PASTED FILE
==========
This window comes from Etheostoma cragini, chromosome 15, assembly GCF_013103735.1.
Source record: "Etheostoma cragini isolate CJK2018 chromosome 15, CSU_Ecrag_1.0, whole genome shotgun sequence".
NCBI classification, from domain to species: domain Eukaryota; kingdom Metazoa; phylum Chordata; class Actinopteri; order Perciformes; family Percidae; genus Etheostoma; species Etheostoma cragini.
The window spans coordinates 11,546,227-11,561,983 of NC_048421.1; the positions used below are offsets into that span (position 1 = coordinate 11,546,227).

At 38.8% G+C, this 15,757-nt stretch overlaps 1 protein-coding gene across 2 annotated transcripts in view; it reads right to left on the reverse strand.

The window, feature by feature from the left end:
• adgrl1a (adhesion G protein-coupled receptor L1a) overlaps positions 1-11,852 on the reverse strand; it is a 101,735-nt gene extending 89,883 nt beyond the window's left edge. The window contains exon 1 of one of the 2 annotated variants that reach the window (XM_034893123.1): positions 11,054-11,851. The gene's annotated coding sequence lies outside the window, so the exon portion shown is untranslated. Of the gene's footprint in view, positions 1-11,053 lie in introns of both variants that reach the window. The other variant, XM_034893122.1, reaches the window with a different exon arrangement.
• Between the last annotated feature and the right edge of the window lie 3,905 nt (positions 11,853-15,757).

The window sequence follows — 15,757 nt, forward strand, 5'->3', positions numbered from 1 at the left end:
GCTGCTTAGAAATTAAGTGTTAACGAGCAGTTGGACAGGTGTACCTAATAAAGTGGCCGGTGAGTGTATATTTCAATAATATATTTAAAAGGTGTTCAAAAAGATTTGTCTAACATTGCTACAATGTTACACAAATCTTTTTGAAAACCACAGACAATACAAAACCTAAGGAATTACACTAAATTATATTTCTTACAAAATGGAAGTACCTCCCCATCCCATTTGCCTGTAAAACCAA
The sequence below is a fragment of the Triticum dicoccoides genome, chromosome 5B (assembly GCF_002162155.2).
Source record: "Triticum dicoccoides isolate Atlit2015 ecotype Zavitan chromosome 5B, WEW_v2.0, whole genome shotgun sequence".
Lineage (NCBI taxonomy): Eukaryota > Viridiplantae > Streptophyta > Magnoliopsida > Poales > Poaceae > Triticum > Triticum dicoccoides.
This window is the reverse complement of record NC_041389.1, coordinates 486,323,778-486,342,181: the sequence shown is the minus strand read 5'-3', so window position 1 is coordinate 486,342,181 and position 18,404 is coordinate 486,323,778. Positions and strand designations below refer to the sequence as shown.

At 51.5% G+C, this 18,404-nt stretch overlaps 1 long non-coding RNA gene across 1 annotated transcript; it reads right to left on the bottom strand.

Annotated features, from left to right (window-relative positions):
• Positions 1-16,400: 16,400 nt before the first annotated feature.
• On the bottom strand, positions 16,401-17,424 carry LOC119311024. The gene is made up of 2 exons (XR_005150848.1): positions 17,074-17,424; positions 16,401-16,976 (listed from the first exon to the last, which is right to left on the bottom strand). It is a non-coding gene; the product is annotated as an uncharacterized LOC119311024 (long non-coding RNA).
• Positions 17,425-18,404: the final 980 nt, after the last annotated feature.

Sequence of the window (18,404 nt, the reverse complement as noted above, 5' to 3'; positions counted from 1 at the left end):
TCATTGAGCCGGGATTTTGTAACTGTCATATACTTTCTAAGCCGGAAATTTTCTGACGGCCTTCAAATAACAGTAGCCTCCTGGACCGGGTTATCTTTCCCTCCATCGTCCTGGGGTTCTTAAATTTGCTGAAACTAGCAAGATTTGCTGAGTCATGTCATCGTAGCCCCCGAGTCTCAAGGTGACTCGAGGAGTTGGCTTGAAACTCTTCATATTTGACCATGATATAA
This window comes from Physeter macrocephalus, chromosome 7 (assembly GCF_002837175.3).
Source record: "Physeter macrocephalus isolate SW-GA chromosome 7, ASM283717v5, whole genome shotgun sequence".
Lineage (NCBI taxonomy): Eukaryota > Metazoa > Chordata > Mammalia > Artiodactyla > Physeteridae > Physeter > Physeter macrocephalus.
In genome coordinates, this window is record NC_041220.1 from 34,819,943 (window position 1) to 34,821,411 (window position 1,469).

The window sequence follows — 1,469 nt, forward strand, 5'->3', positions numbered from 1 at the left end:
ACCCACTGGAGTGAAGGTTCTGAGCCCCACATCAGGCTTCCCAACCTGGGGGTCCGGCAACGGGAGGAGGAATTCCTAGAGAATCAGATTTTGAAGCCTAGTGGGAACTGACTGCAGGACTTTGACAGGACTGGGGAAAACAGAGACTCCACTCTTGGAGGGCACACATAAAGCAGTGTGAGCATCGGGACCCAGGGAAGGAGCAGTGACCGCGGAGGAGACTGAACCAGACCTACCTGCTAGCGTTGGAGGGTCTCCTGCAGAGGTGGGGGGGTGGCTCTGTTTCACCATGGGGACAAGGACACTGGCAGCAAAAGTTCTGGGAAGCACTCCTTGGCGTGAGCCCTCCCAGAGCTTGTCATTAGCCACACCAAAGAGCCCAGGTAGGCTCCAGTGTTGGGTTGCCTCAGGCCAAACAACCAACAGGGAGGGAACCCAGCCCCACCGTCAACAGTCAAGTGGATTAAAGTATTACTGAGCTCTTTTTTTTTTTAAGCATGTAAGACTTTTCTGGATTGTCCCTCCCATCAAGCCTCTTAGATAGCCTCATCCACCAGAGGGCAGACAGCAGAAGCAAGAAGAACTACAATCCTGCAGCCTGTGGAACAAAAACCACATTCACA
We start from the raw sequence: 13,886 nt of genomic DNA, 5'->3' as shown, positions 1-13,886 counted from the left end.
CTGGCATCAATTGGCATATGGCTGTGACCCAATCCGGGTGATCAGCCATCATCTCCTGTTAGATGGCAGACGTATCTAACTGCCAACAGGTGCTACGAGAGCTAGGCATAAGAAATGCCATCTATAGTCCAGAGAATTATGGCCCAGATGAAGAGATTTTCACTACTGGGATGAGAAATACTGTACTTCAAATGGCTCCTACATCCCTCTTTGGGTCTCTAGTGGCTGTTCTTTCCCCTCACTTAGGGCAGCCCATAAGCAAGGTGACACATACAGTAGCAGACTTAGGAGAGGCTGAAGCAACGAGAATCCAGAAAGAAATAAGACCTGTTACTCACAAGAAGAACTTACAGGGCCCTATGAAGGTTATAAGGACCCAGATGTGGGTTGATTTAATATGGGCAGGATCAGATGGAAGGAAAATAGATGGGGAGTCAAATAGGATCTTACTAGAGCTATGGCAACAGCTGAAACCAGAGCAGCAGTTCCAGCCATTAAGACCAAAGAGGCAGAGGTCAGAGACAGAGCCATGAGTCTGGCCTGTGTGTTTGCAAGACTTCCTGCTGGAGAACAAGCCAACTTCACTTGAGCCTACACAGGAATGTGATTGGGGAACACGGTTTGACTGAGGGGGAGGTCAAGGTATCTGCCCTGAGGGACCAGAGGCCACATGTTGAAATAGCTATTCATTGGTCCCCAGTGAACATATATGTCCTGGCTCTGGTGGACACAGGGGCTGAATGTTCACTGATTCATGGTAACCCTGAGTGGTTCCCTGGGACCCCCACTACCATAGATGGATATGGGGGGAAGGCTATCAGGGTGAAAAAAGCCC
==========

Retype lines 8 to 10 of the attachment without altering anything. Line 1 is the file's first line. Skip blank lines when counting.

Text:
• Between the last annotated feature and the right edge of the window lie 3,905 nt (positions 11,853-15,757).

The window sequence follows — 15,757 nt, forward strand, 5'->3', positions numbered from 1 at the left end:
GCTGCTTAGAAATTAAGTGTTAACGAGCAGTTGGACAGGTGTACCTAATAAAGTGGCCGGTGAGTGTATATTTCAATAATATATTTAAAAGGTGTTCAAAAAGATTTGTCTAACATTGCTACAATGTTACACAAATCTTTTTGAAAACCACAGACAATACAAAACCTAAGGAATTACACTAAATTATATTTCTTACAAAATGGAAGTACCTCCCCATCCCATTTGCCTGTAAAACCAA